By John A. Rumberger, PhD, MD, FACC, FSCCT
The FRS [Framingham, Massachusetts Risk Factor Study] has been evaluating long term cardiovascular risk and prediction of future cardiovascular events using various ‘risk’ factors [e.g. smoking, cholesterol, high blood pressure, etc.] since 1948; and continues to go strong.
Nearly all clinicians have been taught that these collective risk factors can then be used to estimate who is ‘at risk’ and who needs more aggressive risk factor modification such that future cardiovascular events can be potentially avoided or at least delayed.
However, there have been challenges to using a single measurement at one time [such as your blood pressure, your cholesterol, whether you smoke, etc.] to then ‘predict’ the future into the next decade.
Coronary and other systemic arteries and valvular ‘calcification’ has proved to be an excellent predictor of future cardiovascular events because their presence and magnitude reflect the ‘big history’ of atherosclerotic plaque development over the individual’s lifetime – not just one moment in time.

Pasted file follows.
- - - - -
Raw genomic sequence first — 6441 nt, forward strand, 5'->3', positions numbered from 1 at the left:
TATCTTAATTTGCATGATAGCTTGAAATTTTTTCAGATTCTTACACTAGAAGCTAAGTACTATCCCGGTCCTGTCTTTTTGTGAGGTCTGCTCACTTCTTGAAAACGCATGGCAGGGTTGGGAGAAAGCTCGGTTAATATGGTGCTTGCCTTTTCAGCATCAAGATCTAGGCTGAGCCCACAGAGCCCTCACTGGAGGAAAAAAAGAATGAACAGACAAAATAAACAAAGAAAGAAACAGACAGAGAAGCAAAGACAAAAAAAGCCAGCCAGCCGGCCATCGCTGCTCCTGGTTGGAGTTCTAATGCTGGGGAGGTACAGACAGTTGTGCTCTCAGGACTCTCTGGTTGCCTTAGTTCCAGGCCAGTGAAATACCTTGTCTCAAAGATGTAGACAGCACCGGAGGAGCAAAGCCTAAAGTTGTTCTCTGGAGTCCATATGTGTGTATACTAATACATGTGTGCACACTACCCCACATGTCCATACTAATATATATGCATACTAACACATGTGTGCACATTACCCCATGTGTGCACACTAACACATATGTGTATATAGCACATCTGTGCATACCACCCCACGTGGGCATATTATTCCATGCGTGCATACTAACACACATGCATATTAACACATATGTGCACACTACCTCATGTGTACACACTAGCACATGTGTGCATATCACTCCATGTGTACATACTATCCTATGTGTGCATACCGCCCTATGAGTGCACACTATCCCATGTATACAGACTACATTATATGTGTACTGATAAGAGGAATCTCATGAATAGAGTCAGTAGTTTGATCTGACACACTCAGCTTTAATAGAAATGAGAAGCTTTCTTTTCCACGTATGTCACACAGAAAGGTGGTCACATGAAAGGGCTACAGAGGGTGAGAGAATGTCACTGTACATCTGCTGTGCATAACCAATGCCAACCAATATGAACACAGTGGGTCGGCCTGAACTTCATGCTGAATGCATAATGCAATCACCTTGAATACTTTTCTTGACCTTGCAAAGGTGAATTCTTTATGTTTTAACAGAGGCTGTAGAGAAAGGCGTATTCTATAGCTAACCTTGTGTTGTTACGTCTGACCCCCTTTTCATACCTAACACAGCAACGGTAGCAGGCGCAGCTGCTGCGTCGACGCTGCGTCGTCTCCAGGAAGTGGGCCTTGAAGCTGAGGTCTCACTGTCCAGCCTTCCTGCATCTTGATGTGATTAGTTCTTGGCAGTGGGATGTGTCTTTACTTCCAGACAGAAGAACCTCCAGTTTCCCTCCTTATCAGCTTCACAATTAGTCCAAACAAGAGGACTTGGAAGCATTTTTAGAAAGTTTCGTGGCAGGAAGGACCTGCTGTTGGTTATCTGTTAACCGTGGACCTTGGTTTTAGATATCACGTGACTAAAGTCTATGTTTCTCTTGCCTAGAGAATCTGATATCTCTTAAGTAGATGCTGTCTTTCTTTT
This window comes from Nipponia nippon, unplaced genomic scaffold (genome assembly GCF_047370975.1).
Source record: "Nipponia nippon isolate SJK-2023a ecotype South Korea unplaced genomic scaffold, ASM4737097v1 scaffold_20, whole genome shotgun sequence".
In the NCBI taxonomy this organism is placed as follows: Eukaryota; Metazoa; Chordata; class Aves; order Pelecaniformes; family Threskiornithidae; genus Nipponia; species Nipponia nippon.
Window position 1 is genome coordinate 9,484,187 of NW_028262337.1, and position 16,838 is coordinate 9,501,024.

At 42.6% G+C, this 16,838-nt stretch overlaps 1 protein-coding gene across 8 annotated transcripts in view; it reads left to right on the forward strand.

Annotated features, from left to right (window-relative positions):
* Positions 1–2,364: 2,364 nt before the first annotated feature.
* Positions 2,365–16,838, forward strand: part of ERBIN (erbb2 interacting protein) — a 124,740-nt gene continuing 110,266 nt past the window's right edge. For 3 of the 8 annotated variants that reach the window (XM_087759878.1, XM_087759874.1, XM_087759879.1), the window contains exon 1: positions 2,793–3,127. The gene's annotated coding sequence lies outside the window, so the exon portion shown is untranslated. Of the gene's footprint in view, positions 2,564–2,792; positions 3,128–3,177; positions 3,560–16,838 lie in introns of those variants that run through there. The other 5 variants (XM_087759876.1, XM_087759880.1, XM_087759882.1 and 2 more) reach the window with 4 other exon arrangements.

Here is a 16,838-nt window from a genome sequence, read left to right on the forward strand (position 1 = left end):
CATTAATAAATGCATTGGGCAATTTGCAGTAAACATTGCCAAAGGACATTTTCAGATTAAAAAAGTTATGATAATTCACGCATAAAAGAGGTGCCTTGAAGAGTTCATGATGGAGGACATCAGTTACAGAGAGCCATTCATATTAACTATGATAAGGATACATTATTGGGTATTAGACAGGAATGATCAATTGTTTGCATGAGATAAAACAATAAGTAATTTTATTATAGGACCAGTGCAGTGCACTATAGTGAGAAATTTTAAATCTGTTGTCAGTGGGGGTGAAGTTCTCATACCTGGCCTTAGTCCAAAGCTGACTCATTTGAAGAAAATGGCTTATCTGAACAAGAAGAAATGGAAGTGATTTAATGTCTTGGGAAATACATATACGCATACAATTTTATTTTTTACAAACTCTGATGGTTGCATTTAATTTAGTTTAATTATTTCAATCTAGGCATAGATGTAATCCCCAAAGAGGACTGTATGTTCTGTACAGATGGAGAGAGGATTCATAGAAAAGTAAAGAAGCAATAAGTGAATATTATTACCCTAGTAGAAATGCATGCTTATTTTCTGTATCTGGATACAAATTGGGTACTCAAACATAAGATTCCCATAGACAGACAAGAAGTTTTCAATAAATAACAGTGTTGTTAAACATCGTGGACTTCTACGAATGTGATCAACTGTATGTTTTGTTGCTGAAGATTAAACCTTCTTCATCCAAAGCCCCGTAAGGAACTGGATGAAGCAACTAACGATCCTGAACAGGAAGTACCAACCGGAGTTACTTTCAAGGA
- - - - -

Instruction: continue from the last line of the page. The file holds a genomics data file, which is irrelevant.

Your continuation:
The researchers at FRS began using non-contrast CT analysis of coronary, valve, aortic, and other vascular calcifications in conjunction with traditional epidemiologic studies about 10-15 years ago.
These researchers recently published their studies to determine whether vascular and valvular calcification predicted major coronary and cardiovascular disease and all-cause mortality independent of Framingham risk factors in the community based FRS [J Am Heart Assoc 2016:5:e003144].
A total of 3486 study participants [51% women, mean age 50+10 years] were followed a median of 8 years. Coronary artery calcification was most strongly associated with major coronary heart disease, followed by major cardiovascular disease and all-cause mortality independent of Framingham risk factors. Furthermore, CAC [coronary artery calcification] accurately RE-CLASSIFIED 85% of the 261 patients who were at intermediate [Framingham 5-10%] 10-year risk for coronary heart disease to truly low or truly high risk.
They concluded that CAC improves discrimination and risk re-classification for major coronary heart disease and cardiovascular disease beyond risk factors in asymptomatic community dwelling persons and accurately re-classifies two-thirds of the intermediate Framingham ‘risk’ population.
COMMENTS: John A. Rumberger, PhD, MD, FSCCT – Director of Cardiac CT and Lipid Management, the Princeton Longevity Center
We have advocated at PLC since the centers have opened that a non-contrast CT scan assessment of coronary and vascular calcification allows for the most accurate individualization of long term cardiovascular risk in conjunction with performance of a comprehensive medical examination; incorporating FRS risk assessment.